Circular design: how to rethink the creative process and commit to sustainability

Social transformation

Circular design goes hand in hand with the circular economy, which is committed to reusing products and abandoning the paradigm of using and throwing away. Specifically, this form of design advocates rethinking the process of creating a product from the beginning and, to do so, designers must adopt sustainability and respect for the environment as a starting point.

The ultimate aim of circular design is to protect the environment.

The concept of the circular economy was born in the 1980s as a counterpoint to the linear economy - that of the throwaway paradigm - when it began to be realised that this system of production and consumption based on the overexploitation of finite natural resources was increasingly unsustainable for the planet. Today, this form of economy is on the rise and can play a key role in the fight against climate change.

The MacArthur Foundation, one of the main promoters of the circular model, defines it as “an alternative that seeks to redefine what growth is, with benefits for society as a whole and, especially, for the environment". It is based on several principles, but one of them emphasizes the importance of reducing pollution levels and waste by design. This is where the concept of circular design comes in.


Circular design focuses on creating products and services for the circular economy, hence its very close linkage. The key lies in rethinking the process from the beginning, so that matter, like biological processes themselves, have a regenerative life cycle for the sustainability of the planet, i.e. it becomes useful repeatedly by being repaired, reused, recycled or transformed.

According to Tim Brown External link, opens in new window., executive director of the US design firm IDEO and a leading proponent of design thinking, circular design involves designing products and their components from the outset with a circular mindset. For example, in the case of a technological device, it would involve thinking from the outset about how to recycle the valuable materials they contain, so that they can be reused in different ways once the device's useful life is over.


According to The Circular Design Guide, an initiative from the MacArthur Foundation in collaboration with IDEO, the principles of circular design are:


Learn about different circular design solutions and gain a deeper understanding of how to move from linear to circular thinking.


Articulate a challenge, find opportunities for circularity, whether you are starting a project or revising an existing one, and set goals.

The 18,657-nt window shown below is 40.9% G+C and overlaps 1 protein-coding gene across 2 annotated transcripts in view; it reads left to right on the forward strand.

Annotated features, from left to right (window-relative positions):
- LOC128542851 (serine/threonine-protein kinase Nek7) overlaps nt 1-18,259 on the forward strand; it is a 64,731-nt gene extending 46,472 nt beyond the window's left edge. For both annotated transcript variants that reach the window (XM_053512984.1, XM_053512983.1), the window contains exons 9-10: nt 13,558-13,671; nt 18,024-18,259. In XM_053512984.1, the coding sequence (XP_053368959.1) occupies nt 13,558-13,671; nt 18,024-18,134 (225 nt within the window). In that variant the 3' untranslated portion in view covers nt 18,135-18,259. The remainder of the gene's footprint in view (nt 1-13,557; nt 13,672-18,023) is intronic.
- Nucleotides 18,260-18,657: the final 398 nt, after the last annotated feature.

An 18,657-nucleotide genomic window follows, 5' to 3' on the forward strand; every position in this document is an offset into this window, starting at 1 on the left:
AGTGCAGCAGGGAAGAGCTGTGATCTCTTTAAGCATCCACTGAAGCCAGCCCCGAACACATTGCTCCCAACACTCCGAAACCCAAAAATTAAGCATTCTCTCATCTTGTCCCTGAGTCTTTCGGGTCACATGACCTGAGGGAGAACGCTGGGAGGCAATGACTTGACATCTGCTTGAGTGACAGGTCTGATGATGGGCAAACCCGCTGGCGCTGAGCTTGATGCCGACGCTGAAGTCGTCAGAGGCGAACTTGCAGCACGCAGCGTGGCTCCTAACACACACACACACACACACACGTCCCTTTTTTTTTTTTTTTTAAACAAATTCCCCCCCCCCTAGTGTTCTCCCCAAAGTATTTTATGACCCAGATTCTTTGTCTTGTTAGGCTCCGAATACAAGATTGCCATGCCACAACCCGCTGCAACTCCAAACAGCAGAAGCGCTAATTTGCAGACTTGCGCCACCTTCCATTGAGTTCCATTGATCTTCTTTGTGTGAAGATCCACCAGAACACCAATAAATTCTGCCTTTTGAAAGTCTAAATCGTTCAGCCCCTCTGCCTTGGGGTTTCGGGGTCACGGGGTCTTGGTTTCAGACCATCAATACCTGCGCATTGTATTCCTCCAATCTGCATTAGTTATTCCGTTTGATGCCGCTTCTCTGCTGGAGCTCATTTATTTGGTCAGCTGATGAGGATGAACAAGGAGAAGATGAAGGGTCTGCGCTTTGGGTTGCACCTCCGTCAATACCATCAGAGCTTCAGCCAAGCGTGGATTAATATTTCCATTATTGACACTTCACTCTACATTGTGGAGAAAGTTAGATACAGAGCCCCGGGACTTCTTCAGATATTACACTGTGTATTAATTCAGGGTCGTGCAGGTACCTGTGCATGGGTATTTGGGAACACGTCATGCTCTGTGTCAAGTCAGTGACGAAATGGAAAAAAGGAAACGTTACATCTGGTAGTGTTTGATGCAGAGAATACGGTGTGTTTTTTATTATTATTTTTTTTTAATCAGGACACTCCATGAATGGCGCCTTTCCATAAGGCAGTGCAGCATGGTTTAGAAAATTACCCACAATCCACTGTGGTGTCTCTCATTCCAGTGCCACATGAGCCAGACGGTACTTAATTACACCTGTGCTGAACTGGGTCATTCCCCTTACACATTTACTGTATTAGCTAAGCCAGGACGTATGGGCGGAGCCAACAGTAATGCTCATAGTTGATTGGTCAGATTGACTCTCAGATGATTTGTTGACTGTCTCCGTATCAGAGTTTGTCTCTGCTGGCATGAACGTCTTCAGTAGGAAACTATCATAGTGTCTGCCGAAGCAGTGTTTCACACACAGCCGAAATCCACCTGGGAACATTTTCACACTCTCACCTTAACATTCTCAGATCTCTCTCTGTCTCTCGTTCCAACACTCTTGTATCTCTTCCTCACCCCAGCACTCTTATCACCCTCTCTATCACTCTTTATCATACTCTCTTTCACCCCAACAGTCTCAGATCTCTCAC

Understand user needs, exchange ideas, develop concepts, make them tangible by building prototypes and test them in order to learn.


Put the concept on the market in order to gather feedback that will allow the product or service to evolve and generate the necessary changes.

Circular design methods.

 SEE INFOGRAPHIC: Circular design methods [PDF] External link, opens in new window.


A commitment to circular design has a number of advantages that ultimately have an impact on the well-being of the environment:

  • Minimises resource consumption and waste generation. It is just as important to choose sustainable materials as it is to reduce the consumption of energy, water and other resources used during their manufacture and subsequent use, as well as the volume of waste generated.
  • Optimises production and logistics. The idea is to reduce pollutant emissions as much as possible during these processes, for example, by including proximity criteria in the choice of suppliers.
  • Extends the useful life of products. Unlike the culture of programmed obsolescence, which is particularly harmful to the environment, this type of design opts for durable and resistant materials.
  • It raises awareness of sustainability. Products designed in this way are increasingly in demand by a society concerned and involved in the protection of biodiversity and the fight against global warming.


Making biodegradable packaging, such as those developed with mycelium —the root structure of fungi— by the company Ecovative, facilitating the repair of products, as the clothing brand Patagonia does to repair and reuse its garments, or opting for the modularity of technological components so that their updating and recycling is viable and simple, as in the case of the Fairphone company's telephones. These are just some examples of the impact of circular design.

But is not only smaller companies that are committed to this model. For example, Nike, inspired by the Global Fashion Agenda, has created Circularity: Guiding the Future of Design External link, opens in new window., a guide in which they share a series of principles to promote sustainability in the textile industry. Because, in the words of John Hoke, the multinational's design director, “design has the opportunity to play an important role in making the world a better place".

The lesser-known but increasingly valued ownership model for certain goods and products is another alternative that is gaining ground. Philips is a good example of this. In some architectural projects, the Dutch multinational does not sell its products, but takes over the lighting of the building itself in exchange for a regular payment, thus ensuring sustainable consumption and maintenance.